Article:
In ordinary usage awareness refers to a mental faculty compounded of thought, experience, knowledge, and attention. It is sometimes spoken of in vertical metaphors, as when others purport to “raise” our awareness. It may also be framed in horizontal figures, as when we are admonished to “broaden” our awareness, or in quantitative tropes, as when we attempt to “increase” our awareness of this or that. But whatever metaphors might be at work, the common view of awareness is that of a tool which the sovereign ego, the owner and operator of an autonomous self, can direct or otherwise control. And though awareness, in this view, may comprise functions other than thinking, it is essentially an extension of thinking, which the governing mind can train wherever it sees fit. In September we should turn our awareness to mold, pain, campus safety, childhood obesity, lice, and menopause. Having gathered information about those important subjects, we can then digest that information and take whatever action we deem appropriate. Continue Reading »

178. The whole truth

Hand on BibleIf you have ever testified in a court of law, you have sworn an oath to tell the truth, the whole truth, and nothing but the truth. And as you may have discovered, that is a tall order. Even if we are trying our best to be honest, our best intentions may be at odds with imperfect memory, the slipperiness of language, and the inherent complexity of human affairs. “The whole truth,” if it exists at all, may be well beyond our comprehension or powers of expression.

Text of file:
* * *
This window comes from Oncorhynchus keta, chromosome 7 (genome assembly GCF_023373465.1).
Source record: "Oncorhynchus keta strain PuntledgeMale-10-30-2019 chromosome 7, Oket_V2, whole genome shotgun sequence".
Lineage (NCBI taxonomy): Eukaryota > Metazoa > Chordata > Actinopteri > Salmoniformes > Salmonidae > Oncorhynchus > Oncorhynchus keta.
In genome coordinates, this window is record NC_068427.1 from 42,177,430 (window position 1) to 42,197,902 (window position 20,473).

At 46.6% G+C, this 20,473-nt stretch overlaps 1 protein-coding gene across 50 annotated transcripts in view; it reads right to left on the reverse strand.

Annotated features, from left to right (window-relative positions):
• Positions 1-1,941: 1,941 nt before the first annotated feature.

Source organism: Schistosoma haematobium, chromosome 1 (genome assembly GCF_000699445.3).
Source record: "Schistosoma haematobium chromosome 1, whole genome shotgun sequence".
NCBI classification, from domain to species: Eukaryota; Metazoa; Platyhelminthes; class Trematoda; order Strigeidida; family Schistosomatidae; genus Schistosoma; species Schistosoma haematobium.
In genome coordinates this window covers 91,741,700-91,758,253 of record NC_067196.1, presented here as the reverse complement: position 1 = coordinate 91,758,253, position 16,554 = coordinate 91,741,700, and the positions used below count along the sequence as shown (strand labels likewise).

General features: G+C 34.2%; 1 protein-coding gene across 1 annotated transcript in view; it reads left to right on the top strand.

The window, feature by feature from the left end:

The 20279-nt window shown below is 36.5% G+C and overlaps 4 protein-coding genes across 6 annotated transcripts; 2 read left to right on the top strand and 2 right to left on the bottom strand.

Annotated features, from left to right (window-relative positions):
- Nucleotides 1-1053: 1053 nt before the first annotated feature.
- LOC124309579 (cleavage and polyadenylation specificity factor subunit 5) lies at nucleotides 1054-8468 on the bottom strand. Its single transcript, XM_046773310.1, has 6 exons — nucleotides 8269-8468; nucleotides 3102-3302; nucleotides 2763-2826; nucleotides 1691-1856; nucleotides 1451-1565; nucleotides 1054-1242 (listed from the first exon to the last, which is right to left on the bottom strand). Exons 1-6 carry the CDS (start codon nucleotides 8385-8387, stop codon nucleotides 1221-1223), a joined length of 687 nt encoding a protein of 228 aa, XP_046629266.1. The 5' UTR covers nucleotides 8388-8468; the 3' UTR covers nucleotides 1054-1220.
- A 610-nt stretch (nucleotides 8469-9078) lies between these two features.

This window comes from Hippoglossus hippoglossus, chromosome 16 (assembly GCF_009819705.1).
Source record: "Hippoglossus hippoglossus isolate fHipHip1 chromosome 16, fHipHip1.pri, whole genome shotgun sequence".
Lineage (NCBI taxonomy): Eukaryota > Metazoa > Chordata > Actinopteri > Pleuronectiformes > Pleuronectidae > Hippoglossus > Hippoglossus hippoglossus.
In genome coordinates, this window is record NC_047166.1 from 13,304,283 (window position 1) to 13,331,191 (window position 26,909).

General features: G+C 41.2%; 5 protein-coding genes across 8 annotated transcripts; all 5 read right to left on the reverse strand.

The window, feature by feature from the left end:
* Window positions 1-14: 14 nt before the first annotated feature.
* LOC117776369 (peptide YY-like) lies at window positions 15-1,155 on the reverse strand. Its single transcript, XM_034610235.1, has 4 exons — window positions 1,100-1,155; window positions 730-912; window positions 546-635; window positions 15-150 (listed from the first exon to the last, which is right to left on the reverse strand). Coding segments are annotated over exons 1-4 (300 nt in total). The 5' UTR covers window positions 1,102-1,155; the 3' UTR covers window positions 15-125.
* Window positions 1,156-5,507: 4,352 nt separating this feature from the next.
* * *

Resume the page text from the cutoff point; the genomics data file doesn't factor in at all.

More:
In practicing Zen meditation, we also seek the whole truth, though our means are not primarily verbal. Rather than talk, we endeavor to realize ultimate truth through a variety of practices, one of the most essential being that of conscious breathing. Coming home to our breath, time and again, we embody the truth of our lives in general and three kinds of truth in particular. Continue Reading »

177. Fear and belief


“Nine out of ten people I talk with about retirement,” our family accountant remarked not long ago, “are afraid they will run out of money.” Most of his clients, he went on to explain, have sufficient resources to enjoy a secure if not affluent retirement, but that doesn’t keep them from believing otherwise or fearing future hardship.